- The European Union is moving to outlaw “hacking tools,” such as programs used to access information without a password. Security researchers are concerned that the new law, if implemented, would hinder their ability to do their jobs and perform important research in cybersecurity. [Wired]
- The Department of Justice filed suit against Apple and certain book publishers over e-book pricing. The DOJ argued that contract provisions known as “most favored nation” clauses, which forbid the publisher from allowing a book to be sold below a certain price, violate antitrust laws. Three publishers have already settled with the DOJ. This lawsuit is a boon for Amazon, which will be able to lower prices for Kindle books and better compete in the marketplace. [N.Y. Times]
- The Court of Appeals for the Ninth Circuit has ruled in U.S. v. Nosal that it is not a crime under the Computer Fraud and Abuse Act to violate an employer’s computer use policy or a website’s terms of service. David Nosal, the defendant in the case, had obtained information that he was legally permitted to acquire, but then used it improperly. The majority expressed worry that the government’s interpretation of the statute would criminalize minor lies on social networking sites or slight improprieties (such as an employee sending a personal email from a work computer). The dissent argued that this case was not about the violation of the terms themselves, but rather about intent, and Mr. Nosal acted with an actual intent to defraud. [Law.com]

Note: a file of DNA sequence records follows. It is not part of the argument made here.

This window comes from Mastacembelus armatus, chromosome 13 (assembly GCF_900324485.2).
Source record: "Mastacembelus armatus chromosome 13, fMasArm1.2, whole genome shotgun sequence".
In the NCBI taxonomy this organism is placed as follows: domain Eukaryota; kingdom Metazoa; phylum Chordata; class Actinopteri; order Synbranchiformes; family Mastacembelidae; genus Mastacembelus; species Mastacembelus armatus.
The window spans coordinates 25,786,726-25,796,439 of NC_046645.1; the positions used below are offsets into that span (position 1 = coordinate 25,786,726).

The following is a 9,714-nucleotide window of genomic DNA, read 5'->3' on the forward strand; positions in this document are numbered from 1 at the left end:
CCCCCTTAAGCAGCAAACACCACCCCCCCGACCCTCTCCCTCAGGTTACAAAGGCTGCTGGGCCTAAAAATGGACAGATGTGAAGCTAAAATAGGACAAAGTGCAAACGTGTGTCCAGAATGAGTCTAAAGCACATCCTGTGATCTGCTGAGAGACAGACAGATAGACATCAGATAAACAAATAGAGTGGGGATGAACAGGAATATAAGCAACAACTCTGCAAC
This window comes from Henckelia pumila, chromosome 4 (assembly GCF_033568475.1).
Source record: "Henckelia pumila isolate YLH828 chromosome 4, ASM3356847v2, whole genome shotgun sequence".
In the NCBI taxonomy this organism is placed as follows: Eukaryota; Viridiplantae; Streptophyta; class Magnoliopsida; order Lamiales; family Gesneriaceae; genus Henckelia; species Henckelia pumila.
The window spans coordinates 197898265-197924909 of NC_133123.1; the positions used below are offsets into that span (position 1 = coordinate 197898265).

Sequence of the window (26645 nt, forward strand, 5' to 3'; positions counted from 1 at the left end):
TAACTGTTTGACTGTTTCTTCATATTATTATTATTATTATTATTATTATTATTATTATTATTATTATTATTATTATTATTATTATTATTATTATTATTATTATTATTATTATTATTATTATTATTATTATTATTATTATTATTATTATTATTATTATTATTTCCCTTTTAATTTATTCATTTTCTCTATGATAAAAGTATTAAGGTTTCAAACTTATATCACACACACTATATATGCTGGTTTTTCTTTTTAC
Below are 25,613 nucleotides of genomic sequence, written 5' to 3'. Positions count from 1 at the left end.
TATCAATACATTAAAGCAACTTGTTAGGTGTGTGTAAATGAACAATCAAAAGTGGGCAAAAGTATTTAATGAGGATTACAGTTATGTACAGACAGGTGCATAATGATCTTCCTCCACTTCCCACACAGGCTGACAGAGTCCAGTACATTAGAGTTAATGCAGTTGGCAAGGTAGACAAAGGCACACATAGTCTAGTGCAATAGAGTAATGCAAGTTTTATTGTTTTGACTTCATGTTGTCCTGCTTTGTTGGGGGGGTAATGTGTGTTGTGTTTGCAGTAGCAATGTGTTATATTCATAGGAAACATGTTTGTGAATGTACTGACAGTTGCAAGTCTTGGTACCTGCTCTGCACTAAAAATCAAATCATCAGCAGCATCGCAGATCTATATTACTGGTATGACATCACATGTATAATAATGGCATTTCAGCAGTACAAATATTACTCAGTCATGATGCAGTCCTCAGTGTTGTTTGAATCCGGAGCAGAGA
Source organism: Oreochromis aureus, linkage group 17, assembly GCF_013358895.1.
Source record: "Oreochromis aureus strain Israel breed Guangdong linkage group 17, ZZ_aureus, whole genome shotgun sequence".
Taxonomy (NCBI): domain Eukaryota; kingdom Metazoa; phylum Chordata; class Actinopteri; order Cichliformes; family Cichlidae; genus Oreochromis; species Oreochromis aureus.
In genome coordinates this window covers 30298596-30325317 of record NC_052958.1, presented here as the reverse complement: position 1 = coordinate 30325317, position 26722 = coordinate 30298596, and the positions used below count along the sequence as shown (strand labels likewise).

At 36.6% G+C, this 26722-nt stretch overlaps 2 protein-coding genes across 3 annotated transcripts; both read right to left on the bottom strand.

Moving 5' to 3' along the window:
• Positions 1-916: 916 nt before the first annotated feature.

As the Washington Post recently reported, employers have started demanding that employees (and potential employees) turn over their Facebook passwords. Recently, according to Ars Technica, a teacher’s aid was suspended for failing to turn over her Facebook login information after a parent complained about a posted photograph. Facebook has instructed users not to turn over their passwords, and has stated that it may take legal action against companies that require employees to provide this information. Facebook has made clear that requiring this information (and logging in as someone else) is a violation of their terms of service, which tells users that they must not “solicit login information or access an account belonging to someone else.” As was pointed out in a recent episode of This Week in Law, it would be imprudent for any company which values its online presence to ignore Facebook’s terms of service.
It is unclear if there will be any legal consequences for companies which demand employees’ passwords. According to the New York Times, “Senators Charles E. Schumer of New York and Richard Blumenthal of Connecticut said they were calling on the Justice Department and the Equal Employment Opportunity Commission to begin investigations” on the grounds that “[p]ersonal information such as gender, race, religion and age are often displayed on a Facebook profile — all details that are protected by federal employment law.” The House of Representatives recently rejected a proposed amendment to a bill which would have explicitly granted the FCC the authority to prevent employers from demanding “confidential passwords to social networking websites.”
Image: CC BY-SA 2.0 / massimobarbieri